William Curley’s Maple Filled Easter Egg

William Curley Easter egg


For the maple salted caramels:

  • 160g whipping cream
  • 1 vanilla pod (split and scraped)
  • 300g sea salted butter (at room temperature)
  • 60g glucose
  • 150g caster sugar
  • 225g maple sugar
  • 100ml pure maple syrup (preferably dark syrup for its robust taste)
  • 500g dark chocolate

For the Easter egg:

  • 600g dark chocolate (minimum 65%), finely chopped (or use chocolate chips)
  • Optional gold lustre for decoration


  • Half egg-shaped chocolate mould x2 Optional gold lustre for decoration
  • Small square chocolate moulds
  • Kitchen thermometer
  • Piping bag


First, make the caramel filling:

  1. Gently boil the cream and the vanilla pod together and leave on the side.
  2. Mix together the caster sugar and maple sugar.
  3. Place one third of the sugar mixture and the glucose in a pan and start to heat.
  4. When it begins to melt, gradually add the remaining sugar mixture and heat until the caramel turns an amber colour.
  5. Take the caramel off the heat and gradually add the cream, stirring continuously. Stir in the maple syrup.
  6. Gradually add the butter and stir until fully combined then leave to cool.

Make the tempered chocolate casing and fill with caramel:

  1. Finely chop the chocolate and set aside one third.
  2. Slowly melt the remaining two thirds in a metal bowl over a saucepan of hot water, stirring regularly and ensuring the hot water doesn’t boil or touch the bottom of the bowl.
  3. When the chocolate reaches 45-50C remove it from the heat.
  4. Add the remaining third of the chopped chocolate to the mixture and stir continuously until it cools to 28C-29C. Gently warm back up to 31–32°C. Your chocolate should now be in temper.
  5. Pour the tempered chocolate into the mould and tap vigorously to remove any bubbles.
  6. Tip the mould upside down so the leftover chocolate falls into a bowl leaving a thin layer covering the mould casings.
  7. Leave in a cool and dry place to set.
  8. Pipe in the cooled caramel into each mould casing until almost full.
  9. Cap the tops of the chocolates with the remaining tempered chocolate and allow the chocolates to completely set for a minimum of 30 minutes. When set, gently tap the chocolates out of the mould.

To cast the egg:

  1. Temper the chocolate using the same method as for the caramels.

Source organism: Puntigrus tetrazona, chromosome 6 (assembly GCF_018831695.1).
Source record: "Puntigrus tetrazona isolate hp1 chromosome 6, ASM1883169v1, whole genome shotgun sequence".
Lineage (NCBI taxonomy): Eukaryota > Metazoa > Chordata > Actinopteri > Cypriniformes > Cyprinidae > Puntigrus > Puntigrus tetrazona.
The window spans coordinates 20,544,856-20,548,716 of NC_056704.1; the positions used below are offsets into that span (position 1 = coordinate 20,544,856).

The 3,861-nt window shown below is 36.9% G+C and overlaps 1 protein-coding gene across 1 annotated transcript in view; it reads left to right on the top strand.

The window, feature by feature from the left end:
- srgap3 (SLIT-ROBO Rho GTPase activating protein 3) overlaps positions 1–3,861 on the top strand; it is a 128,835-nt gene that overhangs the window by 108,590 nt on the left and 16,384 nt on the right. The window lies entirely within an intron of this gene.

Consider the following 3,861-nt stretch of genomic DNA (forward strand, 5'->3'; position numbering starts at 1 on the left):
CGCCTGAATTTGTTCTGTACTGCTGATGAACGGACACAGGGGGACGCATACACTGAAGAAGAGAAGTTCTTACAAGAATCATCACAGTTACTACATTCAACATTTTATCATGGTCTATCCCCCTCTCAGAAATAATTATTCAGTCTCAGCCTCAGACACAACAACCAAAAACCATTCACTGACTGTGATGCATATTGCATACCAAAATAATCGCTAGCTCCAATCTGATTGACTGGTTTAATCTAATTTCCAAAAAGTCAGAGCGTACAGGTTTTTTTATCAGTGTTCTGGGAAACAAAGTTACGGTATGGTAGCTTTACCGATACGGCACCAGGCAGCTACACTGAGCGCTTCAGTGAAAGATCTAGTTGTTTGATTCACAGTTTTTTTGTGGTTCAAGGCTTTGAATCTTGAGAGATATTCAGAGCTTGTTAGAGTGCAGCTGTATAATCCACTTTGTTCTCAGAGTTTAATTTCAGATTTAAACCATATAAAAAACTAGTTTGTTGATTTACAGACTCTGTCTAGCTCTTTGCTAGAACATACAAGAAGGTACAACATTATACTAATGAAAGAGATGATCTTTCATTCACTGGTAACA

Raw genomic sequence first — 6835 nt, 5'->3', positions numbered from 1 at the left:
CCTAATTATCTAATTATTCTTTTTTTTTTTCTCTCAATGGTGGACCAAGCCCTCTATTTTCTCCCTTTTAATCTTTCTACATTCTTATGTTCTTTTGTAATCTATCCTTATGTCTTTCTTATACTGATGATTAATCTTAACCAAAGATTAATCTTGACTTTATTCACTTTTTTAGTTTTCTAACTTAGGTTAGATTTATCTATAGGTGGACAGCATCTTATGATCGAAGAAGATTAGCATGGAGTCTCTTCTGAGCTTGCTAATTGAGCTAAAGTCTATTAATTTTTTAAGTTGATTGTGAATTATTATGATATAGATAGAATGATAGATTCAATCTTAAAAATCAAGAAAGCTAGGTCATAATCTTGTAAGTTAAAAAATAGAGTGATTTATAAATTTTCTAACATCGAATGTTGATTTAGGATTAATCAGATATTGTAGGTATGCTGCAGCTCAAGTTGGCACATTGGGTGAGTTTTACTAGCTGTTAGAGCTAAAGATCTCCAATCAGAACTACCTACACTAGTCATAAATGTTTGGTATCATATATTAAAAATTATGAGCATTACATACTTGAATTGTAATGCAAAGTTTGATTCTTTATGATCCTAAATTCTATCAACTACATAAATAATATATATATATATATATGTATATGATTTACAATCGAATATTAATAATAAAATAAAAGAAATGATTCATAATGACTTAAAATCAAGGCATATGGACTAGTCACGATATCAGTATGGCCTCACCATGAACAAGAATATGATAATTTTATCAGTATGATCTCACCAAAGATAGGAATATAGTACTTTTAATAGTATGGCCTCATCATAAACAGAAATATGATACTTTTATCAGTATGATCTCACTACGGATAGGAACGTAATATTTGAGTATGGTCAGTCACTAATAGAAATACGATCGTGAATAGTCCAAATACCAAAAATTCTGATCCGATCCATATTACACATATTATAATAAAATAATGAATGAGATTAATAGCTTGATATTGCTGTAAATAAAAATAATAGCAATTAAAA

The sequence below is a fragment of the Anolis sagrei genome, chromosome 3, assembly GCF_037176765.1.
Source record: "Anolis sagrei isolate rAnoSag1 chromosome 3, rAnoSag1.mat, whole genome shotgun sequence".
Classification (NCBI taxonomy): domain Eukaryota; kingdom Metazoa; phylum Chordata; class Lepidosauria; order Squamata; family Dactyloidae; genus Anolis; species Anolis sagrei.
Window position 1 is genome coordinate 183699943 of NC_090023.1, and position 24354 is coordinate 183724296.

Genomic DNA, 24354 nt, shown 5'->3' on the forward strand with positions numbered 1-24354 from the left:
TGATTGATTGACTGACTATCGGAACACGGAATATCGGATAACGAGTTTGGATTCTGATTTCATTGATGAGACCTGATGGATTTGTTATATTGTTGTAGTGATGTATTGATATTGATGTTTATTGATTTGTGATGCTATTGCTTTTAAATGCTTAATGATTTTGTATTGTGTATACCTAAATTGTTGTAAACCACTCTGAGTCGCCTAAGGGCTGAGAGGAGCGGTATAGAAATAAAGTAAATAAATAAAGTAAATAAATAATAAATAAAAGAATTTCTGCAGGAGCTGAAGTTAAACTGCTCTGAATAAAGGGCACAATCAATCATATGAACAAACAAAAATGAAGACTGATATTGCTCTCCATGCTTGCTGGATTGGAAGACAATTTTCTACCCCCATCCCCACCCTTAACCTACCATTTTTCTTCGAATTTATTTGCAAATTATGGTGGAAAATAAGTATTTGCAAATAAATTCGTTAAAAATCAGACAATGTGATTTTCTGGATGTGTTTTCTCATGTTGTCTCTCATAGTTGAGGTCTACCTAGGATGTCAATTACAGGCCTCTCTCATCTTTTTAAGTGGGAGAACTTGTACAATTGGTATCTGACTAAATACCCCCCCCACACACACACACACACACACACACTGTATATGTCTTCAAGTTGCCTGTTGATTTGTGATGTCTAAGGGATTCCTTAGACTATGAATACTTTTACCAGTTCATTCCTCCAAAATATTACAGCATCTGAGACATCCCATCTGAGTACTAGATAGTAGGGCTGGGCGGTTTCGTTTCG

2. Fill the chocolate mould with the tempered chocolate.
  3. Scrape off the excess chocolate with a knife and tap the sides of the mould to remove any air bubbles.
  4. Allow the chocolate to sit inside the mould for 2-3 minutes so it starts to set.
  5. Turn the mould upside down over a bowl and tap the outside so the majority of the chocolate falls out into the bowl to leave a shell of chocolate coating the inside of the mould.
  6. Turn the right way up and scrape off the excess chocolate with a knife.
  7. Place the mould upside down on a baking tray lined with baking paper.
  8. Repeat the process so you have two halves of the egg.
  9. Leave them to set for 1-2 hours in a cool and dry area.

To seal the egg:

  1. Once completely set, pop the eggs from the moulds.
  2. Place one half of the egg on a bowl or tart ring to hold it in place.
  3. Place the chocolates inside this half of the egg.
  4. Place a small amount of tempered chocolate inside a piping bag and pipe around the inside edge of the egg half. Place the other half on top and allow to set for 1-2 minutes.
  5. Pipe along the seal of the egg and allow to set for a further 5 minutes.
  6. To decorate, brush gold lustre onto the egg in the shape of a maple leaf.

The Quebec Maple Syrup Producers are not in any way responsible for the identification or presence of allergens in recipes or for the classification of any recipe as vegetarian or vegan.

Recipes by William Curley


More about Maple

The colour and flavour of maple syrup changes in subtle ways during the seasonal harvest.

At the start of the sugaring season, the syrup is generally clear, with a light, sweet taste. It becomes darker with a caramelised flavour as the season progresses throughout the spring.

An unopened can of maple syrup keeps for many years.

Once the can is opened, syrup should be kept in an airtight container in a cool place.

100% pure maple butter doesn't contain any butter, or dairy products.

Like all 100% pure maple products, maple butter comes from the sap of the maple tree – that’s all.

Hundreds of Delicious Recipes

Maple is a special addition to any recipe, from starters and snacks to sumptuous desserts. Find one that’s perfect for you, your family and friends.

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